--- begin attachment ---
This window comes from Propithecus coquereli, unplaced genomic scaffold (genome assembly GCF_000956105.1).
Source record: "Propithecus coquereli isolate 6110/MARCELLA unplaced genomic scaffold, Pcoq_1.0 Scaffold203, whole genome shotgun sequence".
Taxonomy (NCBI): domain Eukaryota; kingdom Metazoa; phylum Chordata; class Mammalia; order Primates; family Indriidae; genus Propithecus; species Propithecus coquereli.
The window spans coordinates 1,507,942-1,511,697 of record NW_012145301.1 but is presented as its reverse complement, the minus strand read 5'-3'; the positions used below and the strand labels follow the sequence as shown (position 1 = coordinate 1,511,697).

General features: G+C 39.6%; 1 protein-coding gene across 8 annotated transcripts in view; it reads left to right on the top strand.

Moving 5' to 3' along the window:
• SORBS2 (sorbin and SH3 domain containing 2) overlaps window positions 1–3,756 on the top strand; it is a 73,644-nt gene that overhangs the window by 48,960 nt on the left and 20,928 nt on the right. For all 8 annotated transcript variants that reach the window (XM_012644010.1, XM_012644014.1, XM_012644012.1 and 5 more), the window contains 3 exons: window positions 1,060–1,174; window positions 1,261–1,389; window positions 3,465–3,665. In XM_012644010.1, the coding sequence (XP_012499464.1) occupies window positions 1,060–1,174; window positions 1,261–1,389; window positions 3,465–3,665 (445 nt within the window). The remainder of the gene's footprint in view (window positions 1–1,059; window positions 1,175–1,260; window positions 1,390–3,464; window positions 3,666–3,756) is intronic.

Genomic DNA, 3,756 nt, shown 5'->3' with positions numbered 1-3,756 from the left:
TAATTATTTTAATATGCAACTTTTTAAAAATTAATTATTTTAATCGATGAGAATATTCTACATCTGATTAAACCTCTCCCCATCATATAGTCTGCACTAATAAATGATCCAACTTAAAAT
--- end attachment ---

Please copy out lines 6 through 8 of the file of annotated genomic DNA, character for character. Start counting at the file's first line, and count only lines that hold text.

Moving 5' to 3' along the window:
• SORBS2 (sorbin and SH3 domain containing 2) overlaps window positions 1–3,756 on the top strand; it is a 73,644-nt gene that overhangs the window by 48,960 nt on the left and 20,928 nt on the right. For all 8 annotated transcript variants that reach the window (XM_012644010.1, XM_012644014.1, XM_012644012.1 and 5 more), the window contains 3 exons: window positions 1,060–1,174; window positions 1,261–1,389; window positions 3,465–3,665. In XM_012644010.1, the coding sequence (XP_012499464.1) occupies window positions 1,060–1,174; window positions 1,261–1,389; window positions 3,465–3,665 (445 nt within the window). The remainder of the gene's footprint in view (window positions 1–1,059; window positions 1,175–1,260; window positions 1,390–3,464; window positions 3,666–3,756) is intronic.

Genomic DNA, 3,756 nt, shown 5'->3' with positions numbered 1-3,756 from the left: